It bears remembering, finally, that the feeling of being well cared for by a doctor is responsive not only to the treatment options of a given time and place, but also to cultural assumptions that enter into doctor-patient relationships. Different norms of caring typify different periods in the history of medicine. Patients in the eighteenth century who were bled to syncope (fainting) felt well cared for. Several decades into the nineteenth century, many insisted on being bled, and some would seek out new doctors when their own refused to drain them further. Plenty of caring surgeons of the late nineteenth century applied vaginal leeches and performed ovariotomy on women who, without signs of serious gynecological disease, demanded that doctors recognize their complaints and do something to relieve their suffering. Within a medical paradigm in which even minor pelvic abnormalities explained symptoms of depression and nervous exhaustion (neurasthenia), surgery counted as a caring intervention and was widely understood as such.  Similarly, paternalistic obstetricians of the late nineteenth century who treated postpartum women suffering from exhaustion and agitated depression (“puerperal insanity”) by legitimating their symptoms and ordering compulsory “time outs” from stifling domestic obligations were caring physicians within the gendered constraints of Victorian society.  Prefrontal lobotomy was widely considered a caring intervention for schizophrenics during the 1930s and ’40s.  The surgery, for its many proponents, restored a measure of function (however compromised) to patients who would otherwise have ossified in the chronic wards of mental hospitals.  Now the care of schizophrenic patients is far different and, from a twenty-first century vantage point, far more humane.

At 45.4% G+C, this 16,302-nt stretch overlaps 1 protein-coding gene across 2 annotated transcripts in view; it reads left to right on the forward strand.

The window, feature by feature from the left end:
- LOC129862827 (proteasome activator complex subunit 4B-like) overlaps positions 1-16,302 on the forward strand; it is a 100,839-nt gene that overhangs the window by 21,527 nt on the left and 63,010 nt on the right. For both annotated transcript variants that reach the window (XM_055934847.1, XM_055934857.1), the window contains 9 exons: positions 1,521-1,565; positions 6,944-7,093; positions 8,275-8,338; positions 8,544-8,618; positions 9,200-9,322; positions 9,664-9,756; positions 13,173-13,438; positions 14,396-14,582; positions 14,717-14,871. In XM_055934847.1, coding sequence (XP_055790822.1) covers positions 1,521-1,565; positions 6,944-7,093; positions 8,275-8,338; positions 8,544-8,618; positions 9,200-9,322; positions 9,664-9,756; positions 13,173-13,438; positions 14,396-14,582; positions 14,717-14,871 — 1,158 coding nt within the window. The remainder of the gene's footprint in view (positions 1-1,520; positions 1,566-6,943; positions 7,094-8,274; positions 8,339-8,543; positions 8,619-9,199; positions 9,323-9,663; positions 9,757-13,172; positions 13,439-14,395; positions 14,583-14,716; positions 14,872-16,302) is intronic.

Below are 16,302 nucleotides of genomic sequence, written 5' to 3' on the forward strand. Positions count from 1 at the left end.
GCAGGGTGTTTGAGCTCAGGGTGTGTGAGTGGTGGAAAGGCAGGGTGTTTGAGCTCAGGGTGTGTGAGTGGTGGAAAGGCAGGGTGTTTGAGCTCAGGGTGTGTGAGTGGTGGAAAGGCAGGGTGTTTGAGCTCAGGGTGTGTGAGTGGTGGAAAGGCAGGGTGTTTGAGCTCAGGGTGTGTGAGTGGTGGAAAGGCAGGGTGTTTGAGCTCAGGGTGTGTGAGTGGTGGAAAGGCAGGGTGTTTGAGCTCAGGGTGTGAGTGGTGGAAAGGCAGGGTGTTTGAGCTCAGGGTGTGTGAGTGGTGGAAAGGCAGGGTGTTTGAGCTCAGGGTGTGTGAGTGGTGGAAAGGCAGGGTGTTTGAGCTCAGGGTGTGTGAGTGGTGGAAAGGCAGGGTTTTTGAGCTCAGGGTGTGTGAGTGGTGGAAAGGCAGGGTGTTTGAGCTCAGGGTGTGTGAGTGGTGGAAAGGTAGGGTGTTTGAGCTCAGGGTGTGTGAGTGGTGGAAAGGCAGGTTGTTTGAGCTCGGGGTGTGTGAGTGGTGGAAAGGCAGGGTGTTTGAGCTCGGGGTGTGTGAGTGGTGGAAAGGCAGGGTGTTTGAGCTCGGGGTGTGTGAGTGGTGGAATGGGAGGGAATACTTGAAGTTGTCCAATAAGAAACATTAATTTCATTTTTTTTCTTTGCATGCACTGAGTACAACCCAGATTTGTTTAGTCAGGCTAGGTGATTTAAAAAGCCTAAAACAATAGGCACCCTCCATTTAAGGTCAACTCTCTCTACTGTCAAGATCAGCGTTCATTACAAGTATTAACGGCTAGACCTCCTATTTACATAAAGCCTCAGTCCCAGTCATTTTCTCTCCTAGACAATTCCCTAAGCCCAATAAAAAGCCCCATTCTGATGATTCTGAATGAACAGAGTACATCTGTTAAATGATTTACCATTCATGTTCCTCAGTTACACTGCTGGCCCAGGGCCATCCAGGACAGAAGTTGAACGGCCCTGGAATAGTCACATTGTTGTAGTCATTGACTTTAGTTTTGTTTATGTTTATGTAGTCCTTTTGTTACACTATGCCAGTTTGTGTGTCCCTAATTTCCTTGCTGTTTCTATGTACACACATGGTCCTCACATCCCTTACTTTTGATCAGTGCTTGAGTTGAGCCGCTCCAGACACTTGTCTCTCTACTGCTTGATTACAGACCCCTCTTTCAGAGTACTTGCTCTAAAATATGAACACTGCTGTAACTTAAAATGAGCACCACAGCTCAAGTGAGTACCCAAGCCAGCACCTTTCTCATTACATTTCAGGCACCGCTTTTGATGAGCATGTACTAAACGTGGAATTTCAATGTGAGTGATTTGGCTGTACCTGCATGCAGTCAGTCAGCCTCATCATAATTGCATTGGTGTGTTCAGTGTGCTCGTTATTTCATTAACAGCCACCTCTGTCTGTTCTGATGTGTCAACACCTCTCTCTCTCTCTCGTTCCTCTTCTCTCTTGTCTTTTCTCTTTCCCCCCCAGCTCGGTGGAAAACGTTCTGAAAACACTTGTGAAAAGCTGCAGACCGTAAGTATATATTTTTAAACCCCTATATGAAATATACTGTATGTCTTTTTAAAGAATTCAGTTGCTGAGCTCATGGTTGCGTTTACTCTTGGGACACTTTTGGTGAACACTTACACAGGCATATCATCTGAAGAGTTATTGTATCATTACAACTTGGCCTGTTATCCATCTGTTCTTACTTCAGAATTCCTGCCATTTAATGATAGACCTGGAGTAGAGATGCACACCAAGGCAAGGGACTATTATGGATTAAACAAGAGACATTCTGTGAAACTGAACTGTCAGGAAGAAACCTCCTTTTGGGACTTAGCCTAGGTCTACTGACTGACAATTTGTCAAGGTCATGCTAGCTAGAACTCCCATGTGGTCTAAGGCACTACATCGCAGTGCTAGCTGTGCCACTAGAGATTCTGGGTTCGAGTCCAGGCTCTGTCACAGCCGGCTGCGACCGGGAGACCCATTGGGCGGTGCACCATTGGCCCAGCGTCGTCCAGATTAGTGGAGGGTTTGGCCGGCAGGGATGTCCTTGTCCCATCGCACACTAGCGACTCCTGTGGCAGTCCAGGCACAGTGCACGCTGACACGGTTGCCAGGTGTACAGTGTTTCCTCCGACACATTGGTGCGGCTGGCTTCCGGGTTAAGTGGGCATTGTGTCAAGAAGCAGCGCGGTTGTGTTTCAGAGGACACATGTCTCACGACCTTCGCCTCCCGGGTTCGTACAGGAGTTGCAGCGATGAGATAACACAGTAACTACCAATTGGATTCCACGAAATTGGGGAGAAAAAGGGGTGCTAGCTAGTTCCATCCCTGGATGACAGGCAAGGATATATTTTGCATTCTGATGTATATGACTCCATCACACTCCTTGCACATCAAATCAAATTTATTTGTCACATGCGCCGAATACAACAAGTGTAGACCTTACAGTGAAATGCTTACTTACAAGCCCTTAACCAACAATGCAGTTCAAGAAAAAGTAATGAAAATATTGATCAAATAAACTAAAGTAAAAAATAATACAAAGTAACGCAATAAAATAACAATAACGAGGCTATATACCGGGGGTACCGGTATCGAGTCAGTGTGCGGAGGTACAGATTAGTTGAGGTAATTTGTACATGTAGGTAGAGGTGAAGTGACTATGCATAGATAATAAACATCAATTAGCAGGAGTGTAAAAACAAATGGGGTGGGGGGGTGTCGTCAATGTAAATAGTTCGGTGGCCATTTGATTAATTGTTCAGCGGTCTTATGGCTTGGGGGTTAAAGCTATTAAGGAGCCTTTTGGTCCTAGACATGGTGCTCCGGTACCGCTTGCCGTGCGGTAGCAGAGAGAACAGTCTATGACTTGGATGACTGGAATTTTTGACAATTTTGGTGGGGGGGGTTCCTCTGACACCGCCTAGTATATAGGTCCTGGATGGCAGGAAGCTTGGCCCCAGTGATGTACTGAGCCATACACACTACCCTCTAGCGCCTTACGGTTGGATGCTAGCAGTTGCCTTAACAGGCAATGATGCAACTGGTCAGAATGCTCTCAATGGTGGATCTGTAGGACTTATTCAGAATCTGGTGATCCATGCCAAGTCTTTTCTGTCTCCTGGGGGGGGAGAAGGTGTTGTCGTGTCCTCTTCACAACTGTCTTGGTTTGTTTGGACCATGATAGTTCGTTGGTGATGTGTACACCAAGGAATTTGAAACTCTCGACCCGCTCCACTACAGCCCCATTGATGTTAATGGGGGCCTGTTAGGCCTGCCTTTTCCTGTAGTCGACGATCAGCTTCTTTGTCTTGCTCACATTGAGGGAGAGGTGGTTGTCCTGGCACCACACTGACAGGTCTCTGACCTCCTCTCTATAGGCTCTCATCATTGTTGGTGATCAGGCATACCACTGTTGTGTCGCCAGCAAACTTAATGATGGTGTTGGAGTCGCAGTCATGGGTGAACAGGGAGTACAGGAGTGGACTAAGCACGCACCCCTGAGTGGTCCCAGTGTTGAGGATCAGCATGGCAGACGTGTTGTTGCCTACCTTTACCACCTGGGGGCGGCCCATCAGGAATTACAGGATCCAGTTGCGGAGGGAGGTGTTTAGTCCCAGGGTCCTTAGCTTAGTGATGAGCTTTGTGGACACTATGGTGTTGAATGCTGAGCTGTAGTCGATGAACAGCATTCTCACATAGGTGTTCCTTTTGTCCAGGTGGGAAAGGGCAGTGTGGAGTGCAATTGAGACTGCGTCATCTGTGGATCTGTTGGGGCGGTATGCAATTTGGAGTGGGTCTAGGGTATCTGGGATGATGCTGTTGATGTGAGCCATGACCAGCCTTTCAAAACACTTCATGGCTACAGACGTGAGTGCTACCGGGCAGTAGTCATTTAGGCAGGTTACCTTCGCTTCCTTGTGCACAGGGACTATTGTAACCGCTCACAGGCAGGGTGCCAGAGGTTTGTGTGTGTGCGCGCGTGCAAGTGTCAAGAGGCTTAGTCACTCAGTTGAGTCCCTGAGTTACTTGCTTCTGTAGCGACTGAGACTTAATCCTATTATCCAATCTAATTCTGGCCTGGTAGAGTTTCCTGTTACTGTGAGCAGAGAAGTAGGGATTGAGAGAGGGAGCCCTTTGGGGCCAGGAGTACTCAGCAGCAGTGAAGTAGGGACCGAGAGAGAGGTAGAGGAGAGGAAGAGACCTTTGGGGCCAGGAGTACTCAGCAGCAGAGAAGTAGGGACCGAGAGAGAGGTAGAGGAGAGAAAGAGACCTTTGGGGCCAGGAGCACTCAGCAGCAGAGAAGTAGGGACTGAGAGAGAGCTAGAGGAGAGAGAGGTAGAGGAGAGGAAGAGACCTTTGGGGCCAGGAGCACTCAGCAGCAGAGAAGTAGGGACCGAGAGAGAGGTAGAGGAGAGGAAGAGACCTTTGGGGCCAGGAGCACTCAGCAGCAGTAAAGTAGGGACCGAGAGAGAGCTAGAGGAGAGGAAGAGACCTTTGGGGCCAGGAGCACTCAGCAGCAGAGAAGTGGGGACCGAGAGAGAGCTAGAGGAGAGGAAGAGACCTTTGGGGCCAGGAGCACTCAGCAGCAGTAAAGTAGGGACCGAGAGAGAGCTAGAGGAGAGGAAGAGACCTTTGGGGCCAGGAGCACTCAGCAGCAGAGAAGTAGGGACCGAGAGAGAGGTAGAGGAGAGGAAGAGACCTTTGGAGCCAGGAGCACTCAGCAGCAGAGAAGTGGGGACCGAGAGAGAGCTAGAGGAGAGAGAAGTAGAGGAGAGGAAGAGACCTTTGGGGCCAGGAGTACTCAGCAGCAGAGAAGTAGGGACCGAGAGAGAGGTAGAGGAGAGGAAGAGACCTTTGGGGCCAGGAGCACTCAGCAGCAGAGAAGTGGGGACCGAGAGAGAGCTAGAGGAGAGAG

But this is beside the point.  It is easy to dismiss bleeding to syncope, vaginal leeching, prefrontal lobotomy, and innumerable other treatments as relics of the past, misguided, unscientific, often harmful. But such judgments, such exercises in presentism, do not negate the caring intent with which such treatments were administered by doctors and received by patients.  There is more to medical caring than meets the contemporary eye.  This is why my forthcoming book, In the Hands of Doctors: Touch and Trust in Medical Care,** puts aside the triumphal march of medical treatment in the nineteenth and twentieth centuries and focuses instead on the history of caring and feeling cared for.  It is with respect to these intertwined dimensions of doctoring that the past is more than past.  The period in American history covered in the book, roughly from the end of the American Civil War through the 1960s – guides us to a deeper understanding of what “modern” patients want and expect from doctors and what, if anything, their doctors can do for them beyond diagnose and treat.

By mining the vagaries of caring and feeling cared for over time, we gain historical perspective and move a little closer to the intersubjective bedrock of what it has meant, and continues to mean, to be a doctor and to place oneself in the doctor’s hands.  What we discern can be unsettling, as the examples above suggest. But taken together, they provide a luminous counterpoise to the progressively depersonalized, cost-driven, productivity-obsessed medicine of the past 40 years.  I offer my work as an example of how thinking with history validates Francis Peabody’s tired but never tiresome insistence that “the secret of the care of the patient is in caring for the patient.”